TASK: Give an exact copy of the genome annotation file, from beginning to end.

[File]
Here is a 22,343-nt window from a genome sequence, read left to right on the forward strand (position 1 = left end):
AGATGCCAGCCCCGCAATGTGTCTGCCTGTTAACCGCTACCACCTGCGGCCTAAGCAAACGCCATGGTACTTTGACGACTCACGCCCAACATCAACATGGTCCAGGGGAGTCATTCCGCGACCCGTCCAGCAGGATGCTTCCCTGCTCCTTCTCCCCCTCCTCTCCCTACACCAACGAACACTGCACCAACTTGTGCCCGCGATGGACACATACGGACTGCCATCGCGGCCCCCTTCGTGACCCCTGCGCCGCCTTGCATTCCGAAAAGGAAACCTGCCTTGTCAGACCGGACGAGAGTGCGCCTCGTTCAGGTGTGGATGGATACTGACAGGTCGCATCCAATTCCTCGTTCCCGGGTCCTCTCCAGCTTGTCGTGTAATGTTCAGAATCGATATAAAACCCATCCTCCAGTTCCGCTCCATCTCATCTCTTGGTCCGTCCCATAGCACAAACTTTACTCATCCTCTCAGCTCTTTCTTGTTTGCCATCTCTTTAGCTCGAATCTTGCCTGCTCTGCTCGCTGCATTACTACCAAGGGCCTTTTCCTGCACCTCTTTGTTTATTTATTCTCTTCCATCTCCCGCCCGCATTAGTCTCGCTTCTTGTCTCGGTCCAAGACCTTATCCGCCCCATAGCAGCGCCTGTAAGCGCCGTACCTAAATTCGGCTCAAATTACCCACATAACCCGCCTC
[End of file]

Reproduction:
Here is a 22,343-nt window from a genome sequence, read left to right on the forward strand (position 1 = left end):
AGATGCCAGCCCCGCAATGTGTCTGCCTGTTAACCGCTACCACCTGCGGCCTAAGCAAACGCCATGGTACTTTGACGACTCACGCCCAACATCAACATGGTCCAGGGGAGTCATTCCGCGACCCGTCCAGCAGGATGCTTCCCTGCTCCTTCTCCCCCTCCTCTCCCTACACCAACGAACACTGCACCAACTTGTGCCCGCGATGGACACATACGGACTGCCATCGCGGCCCCCTTCGTGACCCCTGCGCCGCCTTGCATTCCGAAAAGGAAACCTGCCTTGTCAGACCGGACGAGAGTGCGCCTCGTTCAGGTGTGGATGGATACTGACAGGTCGCATCCAATTCCTCGTTCCCGGGTCCTCTCCAGCTTGTCGTGTAATGTTCAGAATCGATATAAAACCCATCCTCCAGTTCCGCTCCATCTCATCTCTTGGTCCGTCCCATAGCACAAACTTTACTCATCCTCTCAGCTCTTTCTTGTTTGCCATCTCTTTAGCTCGAATCTTGCCTGCTCTGCTCGCTGCATTACTACCAAGGGCCTTTTCCTGCACCTCTTTGTTTATTTATTCTCTTCCATCTCCCGCCCGCATTAGTCTCGCTTCTTGTCTCGGTCCAAGACCTTATCCGCCCCATAGCAGCGCCTGTAAGCGCCGTACCTAAATTCGGCTCAAATTACCCACATAACCCGCCTC